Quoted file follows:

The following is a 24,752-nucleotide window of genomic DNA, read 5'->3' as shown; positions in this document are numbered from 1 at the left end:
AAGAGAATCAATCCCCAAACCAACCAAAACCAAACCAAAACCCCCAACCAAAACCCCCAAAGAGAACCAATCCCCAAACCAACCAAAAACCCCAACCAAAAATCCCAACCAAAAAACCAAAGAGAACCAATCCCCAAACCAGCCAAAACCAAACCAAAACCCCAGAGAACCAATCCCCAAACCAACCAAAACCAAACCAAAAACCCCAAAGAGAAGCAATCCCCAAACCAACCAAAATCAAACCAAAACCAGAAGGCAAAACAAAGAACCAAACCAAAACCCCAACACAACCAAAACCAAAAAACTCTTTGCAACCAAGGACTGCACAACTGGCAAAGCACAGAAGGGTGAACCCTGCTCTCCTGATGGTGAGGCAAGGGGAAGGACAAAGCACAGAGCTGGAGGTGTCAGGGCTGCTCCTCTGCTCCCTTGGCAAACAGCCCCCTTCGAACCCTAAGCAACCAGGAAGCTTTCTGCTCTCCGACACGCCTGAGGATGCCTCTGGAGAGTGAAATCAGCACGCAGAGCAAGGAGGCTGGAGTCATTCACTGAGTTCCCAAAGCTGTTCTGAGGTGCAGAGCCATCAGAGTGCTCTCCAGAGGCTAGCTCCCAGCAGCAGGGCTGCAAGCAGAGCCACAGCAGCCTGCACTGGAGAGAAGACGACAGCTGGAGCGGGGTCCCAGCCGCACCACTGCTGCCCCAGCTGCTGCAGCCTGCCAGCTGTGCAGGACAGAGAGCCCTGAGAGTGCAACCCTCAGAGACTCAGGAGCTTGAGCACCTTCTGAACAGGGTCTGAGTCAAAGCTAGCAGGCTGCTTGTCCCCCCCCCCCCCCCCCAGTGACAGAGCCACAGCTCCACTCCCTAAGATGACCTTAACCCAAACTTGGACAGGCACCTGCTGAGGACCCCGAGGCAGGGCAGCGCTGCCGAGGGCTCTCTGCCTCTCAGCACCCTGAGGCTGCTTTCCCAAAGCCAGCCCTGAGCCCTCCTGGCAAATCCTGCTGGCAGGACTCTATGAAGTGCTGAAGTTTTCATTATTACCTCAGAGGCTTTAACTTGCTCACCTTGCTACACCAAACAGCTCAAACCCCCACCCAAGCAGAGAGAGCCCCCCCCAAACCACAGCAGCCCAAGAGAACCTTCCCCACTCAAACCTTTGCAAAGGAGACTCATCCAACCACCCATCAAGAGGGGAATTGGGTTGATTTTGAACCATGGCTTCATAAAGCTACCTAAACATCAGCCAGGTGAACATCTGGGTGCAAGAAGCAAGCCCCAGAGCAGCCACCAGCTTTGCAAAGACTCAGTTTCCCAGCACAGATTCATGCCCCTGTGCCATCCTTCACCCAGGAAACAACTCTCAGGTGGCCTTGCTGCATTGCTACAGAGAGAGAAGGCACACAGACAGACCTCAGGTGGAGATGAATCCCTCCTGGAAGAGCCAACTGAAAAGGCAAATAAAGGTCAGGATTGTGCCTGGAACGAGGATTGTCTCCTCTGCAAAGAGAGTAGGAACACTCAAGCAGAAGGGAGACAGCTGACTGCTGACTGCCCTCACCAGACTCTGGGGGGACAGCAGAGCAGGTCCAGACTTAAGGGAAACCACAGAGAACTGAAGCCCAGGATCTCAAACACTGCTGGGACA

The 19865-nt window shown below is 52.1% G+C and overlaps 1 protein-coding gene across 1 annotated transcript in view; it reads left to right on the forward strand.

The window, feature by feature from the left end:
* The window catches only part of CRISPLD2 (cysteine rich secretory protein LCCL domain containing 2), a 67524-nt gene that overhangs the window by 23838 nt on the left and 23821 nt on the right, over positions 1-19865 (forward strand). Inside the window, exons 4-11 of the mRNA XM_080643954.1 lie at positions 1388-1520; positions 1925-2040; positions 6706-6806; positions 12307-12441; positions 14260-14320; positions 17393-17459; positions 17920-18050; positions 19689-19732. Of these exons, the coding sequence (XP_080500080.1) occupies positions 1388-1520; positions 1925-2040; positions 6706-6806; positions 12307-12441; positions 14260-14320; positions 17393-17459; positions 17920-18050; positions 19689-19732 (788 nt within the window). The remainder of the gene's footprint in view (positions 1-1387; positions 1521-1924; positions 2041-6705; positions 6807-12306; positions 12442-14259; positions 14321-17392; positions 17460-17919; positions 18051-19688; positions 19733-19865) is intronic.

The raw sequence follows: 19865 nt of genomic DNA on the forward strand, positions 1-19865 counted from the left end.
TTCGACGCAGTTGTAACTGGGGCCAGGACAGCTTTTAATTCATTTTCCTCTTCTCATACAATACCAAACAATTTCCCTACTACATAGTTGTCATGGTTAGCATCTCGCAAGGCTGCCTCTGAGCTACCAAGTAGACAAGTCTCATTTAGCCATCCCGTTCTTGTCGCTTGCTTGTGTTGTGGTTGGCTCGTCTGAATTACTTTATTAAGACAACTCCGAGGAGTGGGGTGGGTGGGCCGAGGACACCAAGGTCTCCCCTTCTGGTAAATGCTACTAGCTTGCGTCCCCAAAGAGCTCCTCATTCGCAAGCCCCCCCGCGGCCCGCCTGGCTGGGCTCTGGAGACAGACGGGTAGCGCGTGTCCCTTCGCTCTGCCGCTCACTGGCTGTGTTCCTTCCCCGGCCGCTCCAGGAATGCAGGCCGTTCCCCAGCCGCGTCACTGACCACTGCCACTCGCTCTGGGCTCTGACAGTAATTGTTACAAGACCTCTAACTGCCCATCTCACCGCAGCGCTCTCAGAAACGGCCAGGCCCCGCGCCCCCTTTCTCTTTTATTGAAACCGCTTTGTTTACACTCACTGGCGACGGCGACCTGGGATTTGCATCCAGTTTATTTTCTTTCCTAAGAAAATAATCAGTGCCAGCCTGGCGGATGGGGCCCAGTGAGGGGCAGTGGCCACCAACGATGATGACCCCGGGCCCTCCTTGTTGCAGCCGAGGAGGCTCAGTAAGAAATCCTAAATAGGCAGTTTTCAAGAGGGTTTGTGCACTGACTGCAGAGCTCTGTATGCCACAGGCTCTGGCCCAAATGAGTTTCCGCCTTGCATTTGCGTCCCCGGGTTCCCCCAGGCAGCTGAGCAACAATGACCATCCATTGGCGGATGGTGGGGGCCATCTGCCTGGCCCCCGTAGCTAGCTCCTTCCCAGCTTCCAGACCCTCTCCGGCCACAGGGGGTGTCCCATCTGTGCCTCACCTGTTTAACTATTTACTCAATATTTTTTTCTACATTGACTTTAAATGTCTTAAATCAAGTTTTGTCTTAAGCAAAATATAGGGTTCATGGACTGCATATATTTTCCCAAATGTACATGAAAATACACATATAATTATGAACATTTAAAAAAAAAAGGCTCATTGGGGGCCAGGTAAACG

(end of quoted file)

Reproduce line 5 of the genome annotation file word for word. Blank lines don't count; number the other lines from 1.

* The window catches only part of CRISPLD2 (cysteine rich secretory protein LCCL domain containing 2), a 67524-nt gene that overhangs the window by 23838 nt on the left and 23821 nt on the right, over positions 1-19865 (forward strand). Inside the window, exons 4-11 of the mRNA XM_080643954.1 lie at positions 1388-1520; positions 1925-2040; positions 6706-6806; positions 12307-12441; positions 14260-14320; positions 17393-17459; positions 17920-18050; positions 19689-19732. Of these exons, the coding sequence (XP_080500080.1) occupies positions 1388-1520; positions 1925-2040; positions 6706-6806; positions 12307-12441; positions 14260-14320; positions 17393-17459; positions 17920-18050; positions 19689-19732 (788 nt within the window). The remainder of the gene's footprint in view (positions 1-1387; positions 1521-1924; positions 2041-6705; positions 6807-12306; positions 12442-14259; positions 14321-17392; positions 17460-17919; positions 18051-19688; positions 19733-19865) is intronic.